Modern treaty obligations and Indigenous engagement and consultation

Constitutional and modern treaty implications were considered and none have been identified.

Instrument choice

Subsection 8(1.1) of the Export and Import Permits Act (EIPA) provides the Minister of Foreign Affairs with the authority to issue, by ministerial order, general permits to all residents of Canada to import any goods included on the Import Control List, subject to such terms and conditions as are described in the permit.

Regulatory analysis

Costs and benefits

The GIP will contribute to the implementation of Canada’s commitments set out in the Joint Statement to improve aluminum monitoring.

This GIP will allow imports of aluminum products into Canada by a resident of Canada, enable the monitoring of aluminum imports, and will enable Global Affairs Canada officials to impose reporting obligations on any importer for the purpose of identifying errors in import data and determining the source of inconsistencies in a targeted manner. The reporting requirement will also encourage importers to provide complete and accurate information in their customs declaration forms. It is similar to the reporting requirement that Global Affairs Canada is including in GIPs 80 and 81 for steel imports.

The objective of the GIP is not to restrict aluminum imports, but to improve the monitoring capabilities of Global Affairs Canada, while improving the aluminum import data quality and collection process. There may be additional costs for record keeping to business should the importers be asked to submit an import report to Global Affairs Canada for the purpose of data verification.

Small business lens

The issuance of the GIP for aluminum products and responding to the monitoring requirements when requested by Global Affairs Canada may result in limited incremental costs on small businesses. There may be additional costs for record keeping should the importers be asked to submit an import report to Global Affairs Canada for the purpose of data verification.

"One-for-One" Rule

The General Import Permit No. 83 Aluminum Products imposes low cost (less than $1 million per year for business) of additional administrative burden when required to submit an import report to Global Affairs Canada upon request.

The GIP implements a non-discretionary obligation and is exempted from the requirement to offset administrative burden and regulatory titles under the "One-for-One" Rule.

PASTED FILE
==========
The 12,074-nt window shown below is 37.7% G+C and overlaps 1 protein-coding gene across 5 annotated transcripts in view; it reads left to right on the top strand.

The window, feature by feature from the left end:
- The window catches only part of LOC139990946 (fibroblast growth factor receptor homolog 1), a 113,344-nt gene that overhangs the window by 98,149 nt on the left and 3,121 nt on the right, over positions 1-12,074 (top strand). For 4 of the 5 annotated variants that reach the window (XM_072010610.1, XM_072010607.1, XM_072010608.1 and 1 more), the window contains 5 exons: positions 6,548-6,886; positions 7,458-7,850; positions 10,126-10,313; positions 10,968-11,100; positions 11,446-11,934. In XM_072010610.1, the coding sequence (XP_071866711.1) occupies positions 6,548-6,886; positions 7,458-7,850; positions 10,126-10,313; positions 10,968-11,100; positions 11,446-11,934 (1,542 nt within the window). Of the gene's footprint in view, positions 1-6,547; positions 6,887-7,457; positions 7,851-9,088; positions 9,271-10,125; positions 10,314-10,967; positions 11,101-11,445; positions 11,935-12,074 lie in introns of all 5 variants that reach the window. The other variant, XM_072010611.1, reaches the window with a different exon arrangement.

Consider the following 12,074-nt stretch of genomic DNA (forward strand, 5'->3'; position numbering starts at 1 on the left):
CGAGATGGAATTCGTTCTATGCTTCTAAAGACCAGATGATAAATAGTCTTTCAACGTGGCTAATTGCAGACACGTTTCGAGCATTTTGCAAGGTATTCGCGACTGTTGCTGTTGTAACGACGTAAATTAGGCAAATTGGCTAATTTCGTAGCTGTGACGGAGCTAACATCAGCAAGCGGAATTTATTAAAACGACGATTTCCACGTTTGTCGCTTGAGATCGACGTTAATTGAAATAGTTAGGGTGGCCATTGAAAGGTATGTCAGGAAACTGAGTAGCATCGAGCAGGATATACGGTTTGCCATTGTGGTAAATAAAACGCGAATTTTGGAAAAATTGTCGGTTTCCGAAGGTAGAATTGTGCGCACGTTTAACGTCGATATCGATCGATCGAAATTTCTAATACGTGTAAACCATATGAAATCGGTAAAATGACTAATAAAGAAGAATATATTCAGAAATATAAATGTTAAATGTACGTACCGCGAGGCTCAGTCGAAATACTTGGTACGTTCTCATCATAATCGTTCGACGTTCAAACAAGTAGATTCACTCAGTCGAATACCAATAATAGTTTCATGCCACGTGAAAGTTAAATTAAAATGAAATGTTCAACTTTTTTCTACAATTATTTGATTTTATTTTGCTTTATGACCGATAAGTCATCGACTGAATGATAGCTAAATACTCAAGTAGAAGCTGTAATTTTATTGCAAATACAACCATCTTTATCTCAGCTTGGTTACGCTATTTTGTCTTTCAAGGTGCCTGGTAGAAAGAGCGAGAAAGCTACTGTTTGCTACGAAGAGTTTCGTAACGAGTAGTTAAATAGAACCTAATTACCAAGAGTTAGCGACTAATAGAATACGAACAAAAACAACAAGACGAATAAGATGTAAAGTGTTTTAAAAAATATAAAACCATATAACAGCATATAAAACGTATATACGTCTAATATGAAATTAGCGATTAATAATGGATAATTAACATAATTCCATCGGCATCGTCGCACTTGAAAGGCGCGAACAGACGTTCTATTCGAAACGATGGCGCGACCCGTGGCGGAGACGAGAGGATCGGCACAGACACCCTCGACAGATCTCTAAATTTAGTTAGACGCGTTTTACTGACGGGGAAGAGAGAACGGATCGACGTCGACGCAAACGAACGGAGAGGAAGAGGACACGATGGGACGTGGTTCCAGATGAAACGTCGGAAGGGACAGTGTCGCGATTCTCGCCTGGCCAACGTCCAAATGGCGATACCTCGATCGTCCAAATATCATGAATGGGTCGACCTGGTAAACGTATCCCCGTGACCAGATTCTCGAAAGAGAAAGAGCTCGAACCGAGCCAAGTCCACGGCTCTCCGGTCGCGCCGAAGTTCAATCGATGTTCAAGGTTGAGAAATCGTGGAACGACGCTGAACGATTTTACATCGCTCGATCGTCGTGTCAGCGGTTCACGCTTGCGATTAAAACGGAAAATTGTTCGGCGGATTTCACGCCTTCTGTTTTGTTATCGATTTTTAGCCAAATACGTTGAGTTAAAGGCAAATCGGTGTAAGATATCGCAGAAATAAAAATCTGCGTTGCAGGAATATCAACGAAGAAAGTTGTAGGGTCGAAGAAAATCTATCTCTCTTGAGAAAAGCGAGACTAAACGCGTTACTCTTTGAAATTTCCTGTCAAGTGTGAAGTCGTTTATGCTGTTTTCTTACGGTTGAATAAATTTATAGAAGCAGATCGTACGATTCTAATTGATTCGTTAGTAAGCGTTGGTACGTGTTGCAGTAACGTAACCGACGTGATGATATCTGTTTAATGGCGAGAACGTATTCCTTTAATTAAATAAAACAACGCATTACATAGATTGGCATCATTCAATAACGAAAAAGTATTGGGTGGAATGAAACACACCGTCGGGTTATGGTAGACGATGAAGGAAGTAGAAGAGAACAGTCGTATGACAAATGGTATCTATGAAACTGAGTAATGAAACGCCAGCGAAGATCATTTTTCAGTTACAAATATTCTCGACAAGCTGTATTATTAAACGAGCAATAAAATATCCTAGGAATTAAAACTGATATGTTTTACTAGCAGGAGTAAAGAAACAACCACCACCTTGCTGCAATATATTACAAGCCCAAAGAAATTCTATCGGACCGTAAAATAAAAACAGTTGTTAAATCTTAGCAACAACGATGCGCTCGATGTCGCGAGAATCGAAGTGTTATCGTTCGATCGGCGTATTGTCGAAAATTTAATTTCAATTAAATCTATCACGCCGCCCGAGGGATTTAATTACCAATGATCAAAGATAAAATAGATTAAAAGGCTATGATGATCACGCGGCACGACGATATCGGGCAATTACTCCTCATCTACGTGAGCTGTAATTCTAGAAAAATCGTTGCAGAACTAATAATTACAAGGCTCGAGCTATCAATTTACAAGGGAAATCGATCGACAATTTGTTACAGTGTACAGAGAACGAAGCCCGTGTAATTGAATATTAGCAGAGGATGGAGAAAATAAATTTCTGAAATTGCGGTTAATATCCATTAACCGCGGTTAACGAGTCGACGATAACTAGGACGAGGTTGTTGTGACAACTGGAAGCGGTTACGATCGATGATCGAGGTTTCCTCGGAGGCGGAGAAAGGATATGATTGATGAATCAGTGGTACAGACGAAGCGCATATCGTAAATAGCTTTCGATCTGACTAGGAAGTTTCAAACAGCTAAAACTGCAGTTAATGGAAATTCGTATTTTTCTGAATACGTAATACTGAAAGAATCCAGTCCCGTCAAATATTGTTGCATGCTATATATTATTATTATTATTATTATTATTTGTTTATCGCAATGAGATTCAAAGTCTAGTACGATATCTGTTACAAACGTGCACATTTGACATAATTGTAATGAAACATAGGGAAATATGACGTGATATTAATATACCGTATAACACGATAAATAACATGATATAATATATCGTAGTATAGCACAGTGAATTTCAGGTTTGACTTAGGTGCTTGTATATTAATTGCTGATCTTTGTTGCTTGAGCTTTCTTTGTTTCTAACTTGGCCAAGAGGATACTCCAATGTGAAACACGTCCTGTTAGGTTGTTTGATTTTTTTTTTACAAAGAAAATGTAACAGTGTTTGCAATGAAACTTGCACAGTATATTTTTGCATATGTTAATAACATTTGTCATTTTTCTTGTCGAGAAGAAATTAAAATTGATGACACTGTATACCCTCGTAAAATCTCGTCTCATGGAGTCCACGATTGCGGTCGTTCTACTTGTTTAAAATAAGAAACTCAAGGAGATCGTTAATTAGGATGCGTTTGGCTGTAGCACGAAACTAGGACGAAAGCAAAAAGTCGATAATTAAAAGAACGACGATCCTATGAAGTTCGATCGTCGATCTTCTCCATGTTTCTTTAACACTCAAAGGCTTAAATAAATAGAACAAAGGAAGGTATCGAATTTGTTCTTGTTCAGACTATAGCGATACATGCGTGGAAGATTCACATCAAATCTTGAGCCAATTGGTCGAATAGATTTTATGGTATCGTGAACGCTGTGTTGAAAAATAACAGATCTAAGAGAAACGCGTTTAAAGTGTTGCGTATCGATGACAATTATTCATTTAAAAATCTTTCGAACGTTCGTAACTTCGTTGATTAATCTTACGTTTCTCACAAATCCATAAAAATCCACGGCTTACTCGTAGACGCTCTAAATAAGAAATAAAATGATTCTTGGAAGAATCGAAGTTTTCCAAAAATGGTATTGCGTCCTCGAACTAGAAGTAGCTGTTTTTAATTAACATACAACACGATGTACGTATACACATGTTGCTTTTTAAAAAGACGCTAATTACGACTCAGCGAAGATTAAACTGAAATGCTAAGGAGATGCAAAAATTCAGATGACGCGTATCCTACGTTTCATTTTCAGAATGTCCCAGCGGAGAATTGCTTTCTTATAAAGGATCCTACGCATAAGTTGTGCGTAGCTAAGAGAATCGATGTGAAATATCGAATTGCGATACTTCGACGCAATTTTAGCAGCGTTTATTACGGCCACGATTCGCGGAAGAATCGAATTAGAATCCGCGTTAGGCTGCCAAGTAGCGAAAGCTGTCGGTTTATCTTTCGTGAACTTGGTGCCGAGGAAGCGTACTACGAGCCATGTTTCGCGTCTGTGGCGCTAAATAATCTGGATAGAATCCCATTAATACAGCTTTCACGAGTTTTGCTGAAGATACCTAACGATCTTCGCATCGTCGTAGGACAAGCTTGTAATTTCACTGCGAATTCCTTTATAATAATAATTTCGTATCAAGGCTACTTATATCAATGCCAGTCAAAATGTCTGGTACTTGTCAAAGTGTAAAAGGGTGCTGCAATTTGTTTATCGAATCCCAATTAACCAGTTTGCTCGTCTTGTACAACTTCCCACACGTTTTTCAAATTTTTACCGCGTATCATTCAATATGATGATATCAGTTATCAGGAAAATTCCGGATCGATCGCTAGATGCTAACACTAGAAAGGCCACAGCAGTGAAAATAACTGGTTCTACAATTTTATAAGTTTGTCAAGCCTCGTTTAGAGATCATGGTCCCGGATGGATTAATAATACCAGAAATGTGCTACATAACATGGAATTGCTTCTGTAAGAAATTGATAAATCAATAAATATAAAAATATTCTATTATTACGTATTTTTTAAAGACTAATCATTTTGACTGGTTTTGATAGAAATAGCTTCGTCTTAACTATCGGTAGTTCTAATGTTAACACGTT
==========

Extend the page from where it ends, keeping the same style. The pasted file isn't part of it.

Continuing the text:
Regulatory cooperation and alignment

The GIP is not related to a work plan or commitment under a formal regulatory cooperation forum.

Strategic environmental assessment

In accordance with The Cabinet Directive on the Environmental Assessment of Policy, Plan and Program Proposals, a preliminary scan concluded that the GIP would not result in positive or negative effects on the environment; therefore, a strategic environmental assessment is not required.

Gender-based analysis plus

No gender-based analysis plus (GBA+) impacts have been identified for the GIP.

Implementation, compliance and enforcement, and service standards

Under the Export and Import Permits Act (EIPA), Global Affairs Canada is responsible for administering the import permits regime, including the issuance of import permits. Importers of aluminum products listed on the Import Control List must cite the appropriate General Import Permit (General Import Permit No. 83 Aluminum Products) on their customs documentation. Global Affairs Canada provides information and guidance to industry on the process, as requested, with contact information posted on its website. Failure to cite the required import permit may lead to the levying of penalties by the Canada Border Services Agency (CBSA) under the Administrative Monetary Penalty System, which authorizes the CBSA to assess monetary penalties for non-compliance with customs’ legislative, regulatory and program requirements. Importers may also face prosecution under the EIPA for contravening a provision of the Act or its regulations (section 19). Compliance is monitored by the CBSA and Global Affairs Canada.

Global Affairs Canada will provide administrative guidance to importers by issuing a Notice to Importers.


Gregory Cederwall
Trade and Export Controls Bureau
Global Affairs Canada
Ottawa, Ontario
K1A 0G2
Telephone: 343‑203‑4359